Educators 4 Excellence:
A fringe group who operates outside the UFT caucus system. This group is simply a front for anti-union corporate elites and is a fifth column. E4E had a chance to run in the last UFT elections but failed to do so in fear that they would have been exposed as a cult with few real members. Most of the E4E leaders were untenured teachers who quickly left the classroom and took the money that deep-pocketed corporate reformers gave them to advance their anti-union agenda.
Once again the so-called non-profit MDRC has used questionable statistics and biased assumptions to falsely show that the Bloomberg small schools, between 2002-07, had better graduation rates and enrolled in college at a higher percentage than the large high schools. Yes, if one looks at the simple conclusion it does look like the small schools have a 4 year graduation rate that's 15% higher than the large schools and 49% enroll in college compared to the 40% in the larger schools. However, if one looks deeper into the statistics you find some very disturbing problems with the study.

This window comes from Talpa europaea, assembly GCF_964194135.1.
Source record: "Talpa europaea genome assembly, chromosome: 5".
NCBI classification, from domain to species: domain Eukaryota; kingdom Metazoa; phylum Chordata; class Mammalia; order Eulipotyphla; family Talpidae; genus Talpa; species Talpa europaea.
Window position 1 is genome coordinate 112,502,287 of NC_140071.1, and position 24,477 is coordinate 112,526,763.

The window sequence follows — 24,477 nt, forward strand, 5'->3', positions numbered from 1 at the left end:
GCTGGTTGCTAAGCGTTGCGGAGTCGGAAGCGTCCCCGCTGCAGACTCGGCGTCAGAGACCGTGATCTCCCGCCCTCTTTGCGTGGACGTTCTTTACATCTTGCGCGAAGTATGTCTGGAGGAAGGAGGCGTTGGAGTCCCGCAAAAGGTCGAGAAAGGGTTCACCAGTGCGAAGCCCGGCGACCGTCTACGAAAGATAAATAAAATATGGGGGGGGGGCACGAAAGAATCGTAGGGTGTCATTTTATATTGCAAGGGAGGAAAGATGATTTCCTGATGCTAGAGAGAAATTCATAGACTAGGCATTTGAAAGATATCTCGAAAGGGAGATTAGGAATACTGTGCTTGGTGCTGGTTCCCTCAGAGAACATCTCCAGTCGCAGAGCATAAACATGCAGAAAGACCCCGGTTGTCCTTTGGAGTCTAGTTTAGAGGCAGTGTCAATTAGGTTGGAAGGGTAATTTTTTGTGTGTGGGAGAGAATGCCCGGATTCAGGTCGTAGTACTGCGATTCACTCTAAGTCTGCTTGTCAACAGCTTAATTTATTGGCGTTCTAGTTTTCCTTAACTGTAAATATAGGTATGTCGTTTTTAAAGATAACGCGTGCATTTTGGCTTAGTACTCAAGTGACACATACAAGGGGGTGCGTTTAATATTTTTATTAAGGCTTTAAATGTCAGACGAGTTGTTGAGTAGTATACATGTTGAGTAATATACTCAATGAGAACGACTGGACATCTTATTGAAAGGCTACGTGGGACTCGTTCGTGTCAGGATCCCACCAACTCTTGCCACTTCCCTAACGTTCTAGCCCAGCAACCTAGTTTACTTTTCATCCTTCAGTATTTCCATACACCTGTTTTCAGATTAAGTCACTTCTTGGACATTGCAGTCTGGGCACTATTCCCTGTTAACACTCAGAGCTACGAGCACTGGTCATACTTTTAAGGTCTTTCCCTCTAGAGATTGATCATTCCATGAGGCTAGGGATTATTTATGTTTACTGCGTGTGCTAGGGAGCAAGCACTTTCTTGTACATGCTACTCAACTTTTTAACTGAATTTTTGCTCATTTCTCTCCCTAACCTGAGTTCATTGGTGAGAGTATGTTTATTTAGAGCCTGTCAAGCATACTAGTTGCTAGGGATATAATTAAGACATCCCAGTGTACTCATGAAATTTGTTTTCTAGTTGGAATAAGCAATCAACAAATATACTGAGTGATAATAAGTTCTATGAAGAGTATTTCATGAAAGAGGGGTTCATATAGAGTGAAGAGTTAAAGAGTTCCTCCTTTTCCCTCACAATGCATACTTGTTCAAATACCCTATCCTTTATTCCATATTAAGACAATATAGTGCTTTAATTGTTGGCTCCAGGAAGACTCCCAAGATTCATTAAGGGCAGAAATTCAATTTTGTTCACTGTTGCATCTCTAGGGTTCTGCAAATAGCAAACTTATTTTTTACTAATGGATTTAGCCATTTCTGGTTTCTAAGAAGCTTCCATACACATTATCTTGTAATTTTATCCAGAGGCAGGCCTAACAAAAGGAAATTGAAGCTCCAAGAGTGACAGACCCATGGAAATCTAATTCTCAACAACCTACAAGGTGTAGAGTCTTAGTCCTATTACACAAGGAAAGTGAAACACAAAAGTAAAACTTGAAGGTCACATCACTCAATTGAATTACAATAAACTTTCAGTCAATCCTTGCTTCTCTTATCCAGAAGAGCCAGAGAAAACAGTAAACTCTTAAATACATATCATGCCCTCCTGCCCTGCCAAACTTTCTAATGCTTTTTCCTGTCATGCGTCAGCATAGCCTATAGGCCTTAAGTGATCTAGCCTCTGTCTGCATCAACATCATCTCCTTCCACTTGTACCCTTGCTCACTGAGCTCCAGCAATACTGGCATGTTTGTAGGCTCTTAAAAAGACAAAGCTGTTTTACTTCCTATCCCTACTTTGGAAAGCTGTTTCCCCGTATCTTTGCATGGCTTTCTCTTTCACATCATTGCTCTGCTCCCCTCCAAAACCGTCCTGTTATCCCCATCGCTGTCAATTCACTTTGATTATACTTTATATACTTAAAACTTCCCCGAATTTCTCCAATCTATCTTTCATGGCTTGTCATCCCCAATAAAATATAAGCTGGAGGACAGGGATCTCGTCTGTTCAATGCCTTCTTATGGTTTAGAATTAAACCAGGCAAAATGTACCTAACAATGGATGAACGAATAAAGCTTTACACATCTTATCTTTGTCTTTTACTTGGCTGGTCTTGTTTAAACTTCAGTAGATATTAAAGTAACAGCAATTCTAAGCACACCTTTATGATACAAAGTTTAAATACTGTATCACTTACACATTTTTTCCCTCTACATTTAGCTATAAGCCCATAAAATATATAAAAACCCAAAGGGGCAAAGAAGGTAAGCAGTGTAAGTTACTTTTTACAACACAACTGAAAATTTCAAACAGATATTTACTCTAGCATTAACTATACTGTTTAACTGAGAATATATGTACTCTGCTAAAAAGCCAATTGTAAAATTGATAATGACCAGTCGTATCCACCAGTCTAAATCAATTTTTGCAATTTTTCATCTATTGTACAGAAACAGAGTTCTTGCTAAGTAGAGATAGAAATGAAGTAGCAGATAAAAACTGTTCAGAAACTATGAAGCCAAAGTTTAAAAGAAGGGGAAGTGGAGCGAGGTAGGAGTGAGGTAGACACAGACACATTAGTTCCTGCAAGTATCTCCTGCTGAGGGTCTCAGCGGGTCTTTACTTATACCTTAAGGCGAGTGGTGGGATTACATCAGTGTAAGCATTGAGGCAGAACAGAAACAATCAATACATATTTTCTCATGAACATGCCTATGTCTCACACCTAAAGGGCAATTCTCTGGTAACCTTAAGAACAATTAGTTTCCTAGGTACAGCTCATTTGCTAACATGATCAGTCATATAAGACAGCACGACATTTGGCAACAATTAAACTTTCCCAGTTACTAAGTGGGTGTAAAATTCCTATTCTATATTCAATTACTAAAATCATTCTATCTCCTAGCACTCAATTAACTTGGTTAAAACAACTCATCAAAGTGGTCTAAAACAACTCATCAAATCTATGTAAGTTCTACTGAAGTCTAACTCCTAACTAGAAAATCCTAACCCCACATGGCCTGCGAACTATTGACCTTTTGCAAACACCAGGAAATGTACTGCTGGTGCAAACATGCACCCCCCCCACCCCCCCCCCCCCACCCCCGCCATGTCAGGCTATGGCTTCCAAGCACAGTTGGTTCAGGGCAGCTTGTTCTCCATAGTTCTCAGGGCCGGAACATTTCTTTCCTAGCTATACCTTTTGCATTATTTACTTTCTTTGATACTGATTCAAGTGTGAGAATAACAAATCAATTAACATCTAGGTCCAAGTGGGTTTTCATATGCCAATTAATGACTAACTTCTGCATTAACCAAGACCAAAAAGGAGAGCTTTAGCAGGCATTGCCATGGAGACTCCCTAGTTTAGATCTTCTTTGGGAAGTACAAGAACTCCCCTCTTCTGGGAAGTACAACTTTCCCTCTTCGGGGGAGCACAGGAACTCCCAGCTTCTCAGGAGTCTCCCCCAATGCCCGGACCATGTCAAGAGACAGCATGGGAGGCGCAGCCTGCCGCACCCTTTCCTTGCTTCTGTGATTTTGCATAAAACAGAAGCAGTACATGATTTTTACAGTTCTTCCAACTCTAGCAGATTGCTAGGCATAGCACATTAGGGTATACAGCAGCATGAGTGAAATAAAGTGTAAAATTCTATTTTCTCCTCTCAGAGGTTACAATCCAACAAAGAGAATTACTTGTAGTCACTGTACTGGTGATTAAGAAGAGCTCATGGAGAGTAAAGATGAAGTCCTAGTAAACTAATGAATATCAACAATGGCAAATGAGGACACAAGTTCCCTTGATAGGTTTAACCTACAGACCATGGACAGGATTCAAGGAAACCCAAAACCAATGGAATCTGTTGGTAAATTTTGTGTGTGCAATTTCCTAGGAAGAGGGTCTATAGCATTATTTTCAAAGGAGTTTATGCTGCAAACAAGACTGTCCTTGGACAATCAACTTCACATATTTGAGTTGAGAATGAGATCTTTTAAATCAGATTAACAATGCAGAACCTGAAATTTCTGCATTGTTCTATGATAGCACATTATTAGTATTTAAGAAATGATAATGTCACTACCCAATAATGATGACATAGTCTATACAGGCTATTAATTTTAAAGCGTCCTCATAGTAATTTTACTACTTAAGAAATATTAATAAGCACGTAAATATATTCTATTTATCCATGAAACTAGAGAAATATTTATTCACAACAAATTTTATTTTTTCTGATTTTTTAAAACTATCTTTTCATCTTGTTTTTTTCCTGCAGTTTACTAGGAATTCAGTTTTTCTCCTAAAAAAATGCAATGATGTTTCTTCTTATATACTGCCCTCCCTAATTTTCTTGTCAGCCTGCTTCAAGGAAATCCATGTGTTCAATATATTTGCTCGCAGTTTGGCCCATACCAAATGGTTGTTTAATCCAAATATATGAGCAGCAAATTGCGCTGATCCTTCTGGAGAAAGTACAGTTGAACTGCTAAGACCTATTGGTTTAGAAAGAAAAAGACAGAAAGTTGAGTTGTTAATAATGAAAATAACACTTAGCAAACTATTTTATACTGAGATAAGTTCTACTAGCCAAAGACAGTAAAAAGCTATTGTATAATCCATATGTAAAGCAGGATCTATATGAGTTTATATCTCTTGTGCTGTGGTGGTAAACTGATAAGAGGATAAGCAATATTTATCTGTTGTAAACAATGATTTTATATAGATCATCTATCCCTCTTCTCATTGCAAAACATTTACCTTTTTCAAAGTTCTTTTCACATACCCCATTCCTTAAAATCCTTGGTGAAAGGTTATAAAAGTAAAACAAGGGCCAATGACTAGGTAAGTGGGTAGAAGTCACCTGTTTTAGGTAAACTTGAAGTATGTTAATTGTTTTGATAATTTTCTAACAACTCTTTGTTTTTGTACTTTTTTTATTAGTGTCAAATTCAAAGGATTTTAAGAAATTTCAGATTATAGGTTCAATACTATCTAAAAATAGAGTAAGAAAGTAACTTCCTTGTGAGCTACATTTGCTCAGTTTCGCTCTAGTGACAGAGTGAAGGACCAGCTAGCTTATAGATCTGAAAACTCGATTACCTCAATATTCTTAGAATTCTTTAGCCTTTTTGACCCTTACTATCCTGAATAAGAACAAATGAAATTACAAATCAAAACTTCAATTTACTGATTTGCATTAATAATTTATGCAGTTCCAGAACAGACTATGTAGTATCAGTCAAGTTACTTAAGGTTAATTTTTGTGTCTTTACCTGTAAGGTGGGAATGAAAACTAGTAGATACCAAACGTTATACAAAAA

First, the MDRC study only sampled the oversubscribed small schools and not all the small schools. In particular, the MDRC study left out the small schools that had open seats and located in deep poverty communities. I wonder how that would have changed the small school statistics?
Second, its common knowledge that during the Chancellor Joel Klein tenure, which takes in the 2002-07 study period, small schools were allowed to exclude "high needs" students, like Special Education, English Language Learners, and students with behavioral, attendance, and academic difficulties.
Third, while the average large school was underfunded by 20%, the Bloomberg small schools were given their full allocation and then some more additional funding to ensure they succeed.
Finally, the DOE deliberately dumped large numbers of "high needs" and over the counter students into the large schools, lowering their 4 year graduation rates and college enrollment percentage.
Let's see, if I opened a school and excluded "high needs" students, used academics, attendance, and behavioral parameters to select or reject students, and didn't take my fair share of over the counter students my school would be successful too. What's interesting is that the small schools didn't have better results, considering their exclusion of low achieving middle school students. The reason probably lies with the poor administration (leadership academy principals) and their hiring of inexperienced teachers that hurt student academic achievement.
If you believe the MDRC study is accurate than I have a bridge in Brooklyn to sell you.